PlayForge is the hidden jewel of Main Street in Downtown Littleton. Whether it comes to creating inventions or fueling the imaginations of children and adults alike, this pop-up retail gaming store caters to all audiences.
Jesse Stommel runs the store along with his husband Josh Lee and their five year old daughter, Hazel Stommel-Lee (who is an expert play-tester, according to Stommel).
The family opened up the gaming shop on May 8 of 2021. Stommel is a teacher of 22 years and earned his education from University of Colorado Boulder. His husband earned his degree from the Colorado School of Mines and has worked in alternative energy engineering.
Josh Lee runs an Etsy store to sell his handcrafted creations. There, specially handmade items are made with woodwork skills and a Glowforge – a laser cutter and etcher which allows for attention to detail. Lee uses post-consumer material to create figures, supplies, and other innovative items for roleplaying games (RPGs) such as Dungeons & Dragons.
As complications arose from the pandemic, Stommel and his husband had to make tough decisions. The family of three wanted to be closer to relatives and opportunities that were inline with their passions, so they made the decision to move to Littleton. Lee was able to find a space where he could continue his craft, but also open doors for curious customers who would eventually like to sell their own handiwork.
“Someone can go from having an idea, pulling out an iPad, sketching or designing something, and then having it printed on a 3D printer, or a laser cutter and etcher… in a single day,” Stommel says. “We’ve had people come up with an idea and make something within two hours.”
As visitors walk in, they are exposed to a bright and open space that displays a plethora of interactive games. The retail aspect is all inclusive – PlayForge carries games for children, adults, young adults, and students. Right now, games made by women are featured at the storefront for Women’s History Month.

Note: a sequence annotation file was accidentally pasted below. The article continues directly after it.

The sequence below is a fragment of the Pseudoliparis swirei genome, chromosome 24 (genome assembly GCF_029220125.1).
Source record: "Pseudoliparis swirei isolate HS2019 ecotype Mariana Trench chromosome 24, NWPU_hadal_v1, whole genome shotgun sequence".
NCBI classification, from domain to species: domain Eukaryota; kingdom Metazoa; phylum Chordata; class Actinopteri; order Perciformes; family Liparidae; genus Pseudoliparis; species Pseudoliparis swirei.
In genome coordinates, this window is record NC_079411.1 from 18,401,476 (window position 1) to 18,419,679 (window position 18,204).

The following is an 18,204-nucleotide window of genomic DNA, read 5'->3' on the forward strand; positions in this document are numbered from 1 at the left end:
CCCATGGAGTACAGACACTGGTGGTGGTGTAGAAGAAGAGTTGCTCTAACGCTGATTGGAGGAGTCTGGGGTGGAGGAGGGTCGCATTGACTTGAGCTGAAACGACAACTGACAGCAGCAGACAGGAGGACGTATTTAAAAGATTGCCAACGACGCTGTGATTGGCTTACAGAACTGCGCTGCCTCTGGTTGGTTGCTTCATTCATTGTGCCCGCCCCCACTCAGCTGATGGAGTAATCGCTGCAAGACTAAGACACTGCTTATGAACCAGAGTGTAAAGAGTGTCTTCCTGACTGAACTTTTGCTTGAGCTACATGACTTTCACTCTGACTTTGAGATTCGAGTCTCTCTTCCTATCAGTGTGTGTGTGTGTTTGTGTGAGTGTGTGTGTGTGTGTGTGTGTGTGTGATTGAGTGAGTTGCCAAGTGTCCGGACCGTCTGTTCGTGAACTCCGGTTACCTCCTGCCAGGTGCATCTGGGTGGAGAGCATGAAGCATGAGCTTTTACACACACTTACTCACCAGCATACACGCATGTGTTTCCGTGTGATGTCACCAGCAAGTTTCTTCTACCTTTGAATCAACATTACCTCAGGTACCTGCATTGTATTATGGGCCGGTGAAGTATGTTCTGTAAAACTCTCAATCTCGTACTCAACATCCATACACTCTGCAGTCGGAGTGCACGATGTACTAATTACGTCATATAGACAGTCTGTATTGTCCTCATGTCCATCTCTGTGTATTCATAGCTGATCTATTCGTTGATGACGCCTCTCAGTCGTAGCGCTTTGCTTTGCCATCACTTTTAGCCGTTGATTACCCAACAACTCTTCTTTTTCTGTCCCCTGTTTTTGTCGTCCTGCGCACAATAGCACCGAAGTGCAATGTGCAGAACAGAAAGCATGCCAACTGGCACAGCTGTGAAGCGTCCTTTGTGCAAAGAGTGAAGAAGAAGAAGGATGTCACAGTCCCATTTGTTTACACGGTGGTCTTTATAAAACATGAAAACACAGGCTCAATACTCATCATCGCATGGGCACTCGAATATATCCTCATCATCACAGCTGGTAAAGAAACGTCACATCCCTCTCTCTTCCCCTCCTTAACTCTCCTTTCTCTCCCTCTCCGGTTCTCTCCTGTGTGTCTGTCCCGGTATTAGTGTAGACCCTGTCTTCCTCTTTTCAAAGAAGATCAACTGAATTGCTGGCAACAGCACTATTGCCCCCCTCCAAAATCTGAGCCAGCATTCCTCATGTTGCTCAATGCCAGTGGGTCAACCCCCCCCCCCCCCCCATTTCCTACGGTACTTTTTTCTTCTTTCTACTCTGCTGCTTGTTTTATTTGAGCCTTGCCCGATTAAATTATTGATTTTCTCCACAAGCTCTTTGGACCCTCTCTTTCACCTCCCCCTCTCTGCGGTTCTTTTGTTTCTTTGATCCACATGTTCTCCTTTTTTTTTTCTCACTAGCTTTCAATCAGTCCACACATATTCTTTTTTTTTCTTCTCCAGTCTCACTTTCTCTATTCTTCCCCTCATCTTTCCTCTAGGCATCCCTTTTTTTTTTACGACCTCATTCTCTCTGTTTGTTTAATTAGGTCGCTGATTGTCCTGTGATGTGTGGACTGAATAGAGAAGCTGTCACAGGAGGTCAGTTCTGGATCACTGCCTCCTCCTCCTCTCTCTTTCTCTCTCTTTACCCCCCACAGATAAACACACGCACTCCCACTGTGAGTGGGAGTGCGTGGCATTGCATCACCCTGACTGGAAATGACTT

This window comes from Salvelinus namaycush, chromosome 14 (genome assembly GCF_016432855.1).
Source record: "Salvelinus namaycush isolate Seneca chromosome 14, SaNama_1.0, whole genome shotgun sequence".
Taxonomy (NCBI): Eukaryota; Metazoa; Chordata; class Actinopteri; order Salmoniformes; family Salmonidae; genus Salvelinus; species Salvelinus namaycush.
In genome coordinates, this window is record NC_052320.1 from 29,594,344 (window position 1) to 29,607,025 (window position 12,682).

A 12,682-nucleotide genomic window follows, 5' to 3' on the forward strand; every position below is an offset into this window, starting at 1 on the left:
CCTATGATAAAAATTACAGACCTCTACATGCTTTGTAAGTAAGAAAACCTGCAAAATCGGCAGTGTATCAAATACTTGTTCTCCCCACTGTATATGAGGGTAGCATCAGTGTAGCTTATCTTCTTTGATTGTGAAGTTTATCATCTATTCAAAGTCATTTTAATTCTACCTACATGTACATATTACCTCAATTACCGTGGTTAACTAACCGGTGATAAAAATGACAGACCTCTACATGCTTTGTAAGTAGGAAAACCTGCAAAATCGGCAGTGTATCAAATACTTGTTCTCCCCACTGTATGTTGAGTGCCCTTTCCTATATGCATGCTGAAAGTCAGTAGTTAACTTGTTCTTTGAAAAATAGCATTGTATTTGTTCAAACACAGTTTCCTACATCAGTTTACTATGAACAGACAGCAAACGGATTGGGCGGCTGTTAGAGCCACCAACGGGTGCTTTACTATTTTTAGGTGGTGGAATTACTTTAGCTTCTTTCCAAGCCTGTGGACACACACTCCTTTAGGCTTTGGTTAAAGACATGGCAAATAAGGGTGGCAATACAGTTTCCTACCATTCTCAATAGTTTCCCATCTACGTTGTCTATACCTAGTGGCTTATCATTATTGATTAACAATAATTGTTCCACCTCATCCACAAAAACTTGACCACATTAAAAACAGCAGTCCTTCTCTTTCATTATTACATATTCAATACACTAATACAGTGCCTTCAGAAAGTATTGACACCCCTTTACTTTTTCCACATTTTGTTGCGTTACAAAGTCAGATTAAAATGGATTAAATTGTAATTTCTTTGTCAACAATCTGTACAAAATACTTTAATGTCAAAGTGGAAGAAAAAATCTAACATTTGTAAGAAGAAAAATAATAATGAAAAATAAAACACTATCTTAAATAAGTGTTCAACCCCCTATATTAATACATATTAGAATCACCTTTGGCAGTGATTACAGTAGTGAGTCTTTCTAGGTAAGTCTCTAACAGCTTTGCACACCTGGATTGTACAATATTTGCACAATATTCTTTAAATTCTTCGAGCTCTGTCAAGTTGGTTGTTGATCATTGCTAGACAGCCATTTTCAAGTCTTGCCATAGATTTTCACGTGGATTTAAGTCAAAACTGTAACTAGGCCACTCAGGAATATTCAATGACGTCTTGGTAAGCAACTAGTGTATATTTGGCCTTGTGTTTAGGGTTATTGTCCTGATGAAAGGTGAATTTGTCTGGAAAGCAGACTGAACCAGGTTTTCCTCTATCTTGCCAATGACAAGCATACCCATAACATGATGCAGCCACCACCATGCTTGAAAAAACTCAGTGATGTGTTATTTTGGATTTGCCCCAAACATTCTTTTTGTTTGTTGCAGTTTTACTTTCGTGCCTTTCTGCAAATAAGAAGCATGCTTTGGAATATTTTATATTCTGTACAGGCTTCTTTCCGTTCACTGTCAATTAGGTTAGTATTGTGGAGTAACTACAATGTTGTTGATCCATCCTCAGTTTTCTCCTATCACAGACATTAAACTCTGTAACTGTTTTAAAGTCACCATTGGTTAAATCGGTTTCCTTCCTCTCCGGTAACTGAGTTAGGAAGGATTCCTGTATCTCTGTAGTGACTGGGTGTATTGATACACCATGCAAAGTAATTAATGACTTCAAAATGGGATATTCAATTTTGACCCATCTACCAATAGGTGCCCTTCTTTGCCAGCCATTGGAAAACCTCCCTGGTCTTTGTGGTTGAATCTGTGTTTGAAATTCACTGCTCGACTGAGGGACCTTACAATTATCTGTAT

Stommel describes the store as an imagination-fueling experience for all ages. Being a family man who adores Dungeons and Dragons, he wants to ensure parents who are passionate about crafting, games, and all curiosities can enable their children to involve themselves in that world early on. In addition, Stommel wants to bridge the gap between adults and children in the world of gaming. PlayForge is set with the mission of making gaming and workshops an all-inclusive experience.
“Josh and I – with a five year old… really wanted to create a space where an entire family could come and find stuff for everyone,” Stommel says. “And also capture that feeling of an adult sharing something that they played when they were kids, with their kids.”
Stommel describes the shop as less of a retail experience and more of a constant communication with his visitors. In this sense, everything in PlayForge has the purpose of teaching customers and filling their curiosities, regardless of prior experience or knowledge.
Stommel says he “thinks of it as a playground.”
He adds, “sure, it’s a toy and a game store, but… it’s less important that we’re trying to sell stuff, and more important that we’re trying to build community.”
PlayForge has opportunities for anyone wanting to express their creative skills within leather making, wood working, 3D printing, and even detail work on miniatures. For younger audiences, summer camps are held to work on crafting or dabble in gaming. Generally, PlayForge holds many gaming events for all ages, where groups sit within the store area on wide wooden tables. These events can hold as many as 25 gamers.
“We focus a little bit more on events that are geared towards either kids or towards new players – essentially building that community from scratch so that you don’t come here and feel intimidated,” Stommel explains. “If there’s a Dungeons & Dragons night, you don’t have to ever have played Dungeons & Dragons in your life in order to join.”
Stommel sees frequent flyers from the ACC community. He acknowledges the support and relates it to his experience as an instructor. It’s no coincidence that PlayForge is so close in proximity to ACC, Stommel has had multiple conversations with teachers and discusses the MakerSpace at the college frequently. His desire is for the collaboration and construction of relationships to continue to grow even through unprecedented times.
Nevertheless, Stommel views PlayForge as far more than a typical retail stop for games.
“Someone comes in and it’s less like we’re selling stuff the way you might at a grocery store, or at other retail stores, where people know what they want when they come in,” Stommel says. “It’s more that someone comes in and they’re curious about something… I think of our job as less being salespeople and more being librarians, kind of curating an experience for people and helping expose them to things.”
More information on events, retail, and the store in general can be found on PlayForge’s website.